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Acute Nausea And Vomiting, Ambulatory Care
Acute nausea and vomiting
starts suddenly, gets worse quickly, and lasts a short time. Nausea and vomiting may be caused by pregnancy, alcohol, infection, or medicines.
Common related symptoms include the following:
- Abdominal swelling
- Pain, tenderness, or a lump in the abdomen
- Splashing sounds heard in your stomach when you move
Seek immediate care for the following symptoms:
- Blood in your vomit or bowel movements
- Sudden, severe pain in your chest and upper abdomen after hard vomiting
- Dizziness, dry mouth, and thirst
- Urinating very little or not at all
- Muscle weakness, leg cramps, and trouble breathing
- A heart beat that is faster than normal
- Vomiting for more than 48 hours
Treatment for acute nausea and vomiting
may include medicines to calm your stomach and stop the vomiting. You may need IV fluids if you are dehydrated.
Manage your nausea and vomiting:
- Drink liquids as directed to prevent dehydration. Ask how much liquid to drink each day and which liquids are best for you. You may need to drink an oral rehydration solution (ORS). ORS contains water, salts, and sugar that are needed to replace the lost body fluids. Ask what kind of ORS to use, how much to drink, and where to get it.
- Eat smaller meals, more often. Eat small amounts of food every 2 to 3 hours, even if you are not hungry. Food in your stomach may help decrease your nausea.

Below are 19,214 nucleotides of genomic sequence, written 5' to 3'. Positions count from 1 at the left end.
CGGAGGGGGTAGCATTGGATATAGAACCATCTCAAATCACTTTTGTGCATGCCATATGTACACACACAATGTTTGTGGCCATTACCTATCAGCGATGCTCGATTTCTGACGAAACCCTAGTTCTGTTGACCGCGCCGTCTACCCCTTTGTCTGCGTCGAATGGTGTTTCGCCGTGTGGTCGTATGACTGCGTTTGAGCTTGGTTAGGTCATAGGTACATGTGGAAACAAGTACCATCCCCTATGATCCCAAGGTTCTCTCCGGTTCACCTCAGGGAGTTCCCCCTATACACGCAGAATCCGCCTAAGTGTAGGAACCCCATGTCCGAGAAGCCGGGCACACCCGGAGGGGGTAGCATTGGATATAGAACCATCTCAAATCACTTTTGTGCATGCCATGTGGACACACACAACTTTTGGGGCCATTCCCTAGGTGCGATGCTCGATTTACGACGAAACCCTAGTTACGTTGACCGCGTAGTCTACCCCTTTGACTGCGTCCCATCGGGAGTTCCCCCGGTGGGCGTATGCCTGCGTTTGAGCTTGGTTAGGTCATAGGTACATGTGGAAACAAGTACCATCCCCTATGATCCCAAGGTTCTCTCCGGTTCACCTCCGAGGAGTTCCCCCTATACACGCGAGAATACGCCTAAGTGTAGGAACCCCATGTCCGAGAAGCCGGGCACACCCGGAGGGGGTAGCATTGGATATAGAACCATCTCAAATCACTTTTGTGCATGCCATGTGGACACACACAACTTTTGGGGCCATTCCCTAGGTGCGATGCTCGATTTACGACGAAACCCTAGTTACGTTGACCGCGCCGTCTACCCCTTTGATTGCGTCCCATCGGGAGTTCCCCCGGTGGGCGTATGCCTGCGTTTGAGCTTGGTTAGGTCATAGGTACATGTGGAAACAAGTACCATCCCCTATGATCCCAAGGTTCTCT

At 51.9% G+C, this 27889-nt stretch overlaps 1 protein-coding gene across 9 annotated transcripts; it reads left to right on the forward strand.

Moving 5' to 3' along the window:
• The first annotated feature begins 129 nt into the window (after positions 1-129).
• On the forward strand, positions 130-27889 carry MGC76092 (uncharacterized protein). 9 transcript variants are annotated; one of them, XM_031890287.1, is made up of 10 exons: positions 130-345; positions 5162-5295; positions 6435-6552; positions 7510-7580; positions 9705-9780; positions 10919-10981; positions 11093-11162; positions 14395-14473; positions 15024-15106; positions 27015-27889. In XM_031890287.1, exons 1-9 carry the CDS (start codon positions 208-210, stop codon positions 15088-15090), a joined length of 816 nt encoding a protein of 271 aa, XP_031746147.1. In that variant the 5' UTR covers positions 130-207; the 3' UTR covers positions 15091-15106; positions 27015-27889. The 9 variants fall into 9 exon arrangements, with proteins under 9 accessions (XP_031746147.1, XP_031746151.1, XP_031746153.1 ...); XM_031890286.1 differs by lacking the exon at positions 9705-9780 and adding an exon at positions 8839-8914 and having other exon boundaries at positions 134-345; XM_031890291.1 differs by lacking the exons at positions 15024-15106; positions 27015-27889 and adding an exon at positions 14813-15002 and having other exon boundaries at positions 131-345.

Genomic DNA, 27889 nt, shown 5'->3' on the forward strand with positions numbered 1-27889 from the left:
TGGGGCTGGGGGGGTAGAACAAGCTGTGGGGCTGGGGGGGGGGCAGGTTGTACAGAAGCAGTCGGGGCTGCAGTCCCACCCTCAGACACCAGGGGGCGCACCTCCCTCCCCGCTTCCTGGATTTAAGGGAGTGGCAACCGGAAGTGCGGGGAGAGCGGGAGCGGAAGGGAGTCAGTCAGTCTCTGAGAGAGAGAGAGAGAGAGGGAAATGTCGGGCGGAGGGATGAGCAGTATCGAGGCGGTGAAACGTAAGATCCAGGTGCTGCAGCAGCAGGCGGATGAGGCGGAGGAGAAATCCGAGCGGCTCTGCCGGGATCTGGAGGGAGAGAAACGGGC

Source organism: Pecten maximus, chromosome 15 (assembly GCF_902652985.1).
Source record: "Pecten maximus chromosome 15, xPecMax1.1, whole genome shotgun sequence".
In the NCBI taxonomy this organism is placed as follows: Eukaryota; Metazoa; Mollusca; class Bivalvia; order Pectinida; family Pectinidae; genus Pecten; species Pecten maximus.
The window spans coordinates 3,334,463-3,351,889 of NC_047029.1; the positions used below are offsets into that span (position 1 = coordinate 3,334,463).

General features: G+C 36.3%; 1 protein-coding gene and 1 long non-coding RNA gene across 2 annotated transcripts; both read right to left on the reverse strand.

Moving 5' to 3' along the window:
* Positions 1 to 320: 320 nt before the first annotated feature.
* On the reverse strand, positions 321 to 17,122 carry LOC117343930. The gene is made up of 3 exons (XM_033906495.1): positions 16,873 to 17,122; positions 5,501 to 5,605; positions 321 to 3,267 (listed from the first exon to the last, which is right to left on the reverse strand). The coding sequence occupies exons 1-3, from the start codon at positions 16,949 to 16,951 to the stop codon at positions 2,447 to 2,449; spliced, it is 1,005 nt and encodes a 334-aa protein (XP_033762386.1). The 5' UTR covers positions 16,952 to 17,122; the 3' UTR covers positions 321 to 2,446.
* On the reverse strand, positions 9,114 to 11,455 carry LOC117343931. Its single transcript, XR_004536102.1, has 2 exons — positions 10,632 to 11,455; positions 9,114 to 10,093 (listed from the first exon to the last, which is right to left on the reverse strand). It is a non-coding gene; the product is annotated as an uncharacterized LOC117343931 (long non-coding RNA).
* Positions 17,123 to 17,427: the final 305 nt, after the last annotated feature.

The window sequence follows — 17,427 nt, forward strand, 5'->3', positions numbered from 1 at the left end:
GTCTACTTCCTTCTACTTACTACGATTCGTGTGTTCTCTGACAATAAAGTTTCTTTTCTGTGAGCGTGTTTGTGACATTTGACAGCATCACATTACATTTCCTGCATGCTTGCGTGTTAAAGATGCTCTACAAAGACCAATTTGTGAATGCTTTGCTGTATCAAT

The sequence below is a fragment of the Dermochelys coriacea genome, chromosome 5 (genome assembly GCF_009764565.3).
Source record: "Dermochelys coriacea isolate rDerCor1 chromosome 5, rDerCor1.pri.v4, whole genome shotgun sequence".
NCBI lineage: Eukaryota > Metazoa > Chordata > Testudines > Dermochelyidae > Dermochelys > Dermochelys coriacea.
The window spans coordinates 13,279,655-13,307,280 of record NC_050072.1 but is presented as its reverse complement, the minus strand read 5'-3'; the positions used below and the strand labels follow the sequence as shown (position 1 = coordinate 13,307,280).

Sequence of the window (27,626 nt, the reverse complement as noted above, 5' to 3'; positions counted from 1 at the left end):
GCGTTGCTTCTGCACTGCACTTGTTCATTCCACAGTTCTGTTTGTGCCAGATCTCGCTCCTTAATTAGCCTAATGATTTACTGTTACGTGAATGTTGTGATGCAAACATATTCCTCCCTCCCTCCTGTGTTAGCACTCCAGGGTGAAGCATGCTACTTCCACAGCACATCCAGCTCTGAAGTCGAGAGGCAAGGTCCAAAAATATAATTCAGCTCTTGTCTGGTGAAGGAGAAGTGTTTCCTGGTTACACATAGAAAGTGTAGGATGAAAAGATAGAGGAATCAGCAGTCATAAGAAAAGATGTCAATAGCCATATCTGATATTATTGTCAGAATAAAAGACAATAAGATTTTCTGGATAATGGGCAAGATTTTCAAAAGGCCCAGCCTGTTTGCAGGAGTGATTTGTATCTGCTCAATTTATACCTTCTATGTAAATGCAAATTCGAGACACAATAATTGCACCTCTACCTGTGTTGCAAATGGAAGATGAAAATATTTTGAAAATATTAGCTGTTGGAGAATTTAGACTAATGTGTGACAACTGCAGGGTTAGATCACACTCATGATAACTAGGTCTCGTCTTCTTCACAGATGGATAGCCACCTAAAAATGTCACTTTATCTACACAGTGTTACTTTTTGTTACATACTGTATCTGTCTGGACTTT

- Avoid stress. Find ways to relax and manage your stress. Headaches due to stress may cause nausea and vomiting. Get more rest and sleep.
Follow up with your healthcare provider as directed:
Write down your questions so you remember to ask them during your visits.
Care AgreementYou have the right to help plan your care. Learn about your health condition and how it may be treated. Discuss treatment options with your caregivers to decide what care you want to receive. You always have the right to refuse treatment. The above information is an educational aid only. It is not intended as medical advice for individual conditions or treatments. Talk to your doctor, nurse or pharmacist before following any medical regimen to see if it is safe and effective for you.
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The above information is an educational aid only. It is not intended as medical advice for individual conditions or treatments. Talk to your doctor, nurse or pharmacist before following any medical regimen to see if it is safe and effective for you.